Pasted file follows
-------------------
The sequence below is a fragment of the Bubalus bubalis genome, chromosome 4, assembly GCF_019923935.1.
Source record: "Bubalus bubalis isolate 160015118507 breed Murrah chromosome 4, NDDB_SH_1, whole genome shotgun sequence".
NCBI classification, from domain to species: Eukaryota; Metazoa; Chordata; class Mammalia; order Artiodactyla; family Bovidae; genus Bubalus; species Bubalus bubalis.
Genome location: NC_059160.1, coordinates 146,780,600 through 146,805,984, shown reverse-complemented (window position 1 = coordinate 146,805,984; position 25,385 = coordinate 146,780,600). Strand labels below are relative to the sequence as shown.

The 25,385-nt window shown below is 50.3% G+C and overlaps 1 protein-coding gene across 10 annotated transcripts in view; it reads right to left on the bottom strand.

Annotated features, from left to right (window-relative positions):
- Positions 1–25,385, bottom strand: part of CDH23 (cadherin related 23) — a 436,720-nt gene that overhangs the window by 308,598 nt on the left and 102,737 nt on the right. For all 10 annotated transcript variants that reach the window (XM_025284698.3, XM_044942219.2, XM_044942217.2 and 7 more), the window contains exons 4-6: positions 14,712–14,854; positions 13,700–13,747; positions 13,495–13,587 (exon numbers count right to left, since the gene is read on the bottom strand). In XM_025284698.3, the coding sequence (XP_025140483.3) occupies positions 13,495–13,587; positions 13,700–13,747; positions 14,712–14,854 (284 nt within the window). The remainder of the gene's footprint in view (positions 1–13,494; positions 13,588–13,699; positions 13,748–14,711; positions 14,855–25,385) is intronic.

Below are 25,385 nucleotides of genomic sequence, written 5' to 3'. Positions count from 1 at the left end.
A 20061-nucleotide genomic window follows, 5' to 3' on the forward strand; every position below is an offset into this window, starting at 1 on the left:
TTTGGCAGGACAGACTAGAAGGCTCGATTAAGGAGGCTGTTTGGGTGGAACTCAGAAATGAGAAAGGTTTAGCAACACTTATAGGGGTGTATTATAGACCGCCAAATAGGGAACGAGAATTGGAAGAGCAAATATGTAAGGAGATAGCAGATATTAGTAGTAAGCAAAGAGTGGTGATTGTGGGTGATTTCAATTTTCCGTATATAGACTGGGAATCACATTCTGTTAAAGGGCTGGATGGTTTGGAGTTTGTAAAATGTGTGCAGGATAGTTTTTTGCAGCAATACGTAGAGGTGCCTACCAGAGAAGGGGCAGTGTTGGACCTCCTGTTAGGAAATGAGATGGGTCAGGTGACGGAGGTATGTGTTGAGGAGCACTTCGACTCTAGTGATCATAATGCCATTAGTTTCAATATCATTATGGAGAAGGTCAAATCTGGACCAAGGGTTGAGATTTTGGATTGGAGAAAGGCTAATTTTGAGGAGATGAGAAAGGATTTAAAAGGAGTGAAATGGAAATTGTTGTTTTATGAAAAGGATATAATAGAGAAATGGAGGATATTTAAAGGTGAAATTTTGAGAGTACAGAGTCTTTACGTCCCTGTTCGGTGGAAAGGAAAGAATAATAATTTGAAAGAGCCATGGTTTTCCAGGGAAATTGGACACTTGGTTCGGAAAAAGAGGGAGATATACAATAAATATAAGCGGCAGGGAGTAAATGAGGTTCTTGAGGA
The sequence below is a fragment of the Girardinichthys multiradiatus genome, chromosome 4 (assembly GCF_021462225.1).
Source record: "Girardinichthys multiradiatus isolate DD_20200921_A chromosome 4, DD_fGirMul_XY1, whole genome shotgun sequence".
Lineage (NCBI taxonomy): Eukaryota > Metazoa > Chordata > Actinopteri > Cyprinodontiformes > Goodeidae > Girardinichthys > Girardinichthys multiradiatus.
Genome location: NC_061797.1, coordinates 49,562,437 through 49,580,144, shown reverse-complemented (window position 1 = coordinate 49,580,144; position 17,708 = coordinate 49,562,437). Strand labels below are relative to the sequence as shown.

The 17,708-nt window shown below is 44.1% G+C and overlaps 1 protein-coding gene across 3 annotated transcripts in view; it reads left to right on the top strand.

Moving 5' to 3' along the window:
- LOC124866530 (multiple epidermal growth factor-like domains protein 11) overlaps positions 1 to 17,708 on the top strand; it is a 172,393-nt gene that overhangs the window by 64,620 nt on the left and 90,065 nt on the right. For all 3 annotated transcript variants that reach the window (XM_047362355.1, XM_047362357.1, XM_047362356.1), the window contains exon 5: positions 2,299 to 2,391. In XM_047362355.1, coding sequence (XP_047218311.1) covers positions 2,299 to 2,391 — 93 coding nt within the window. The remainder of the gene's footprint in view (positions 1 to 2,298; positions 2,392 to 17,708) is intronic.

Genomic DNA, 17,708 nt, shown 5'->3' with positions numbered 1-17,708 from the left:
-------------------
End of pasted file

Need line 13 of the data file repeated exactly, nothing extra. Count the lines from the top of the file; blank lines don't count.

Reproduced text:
Lineage (NCBI taxonomy): Eukaryota > Metazoa > Chordata > Actinopteri > Cyprinodontiformes > Goodeidae > Girardinichthys > Girardinichthys multiradiatus.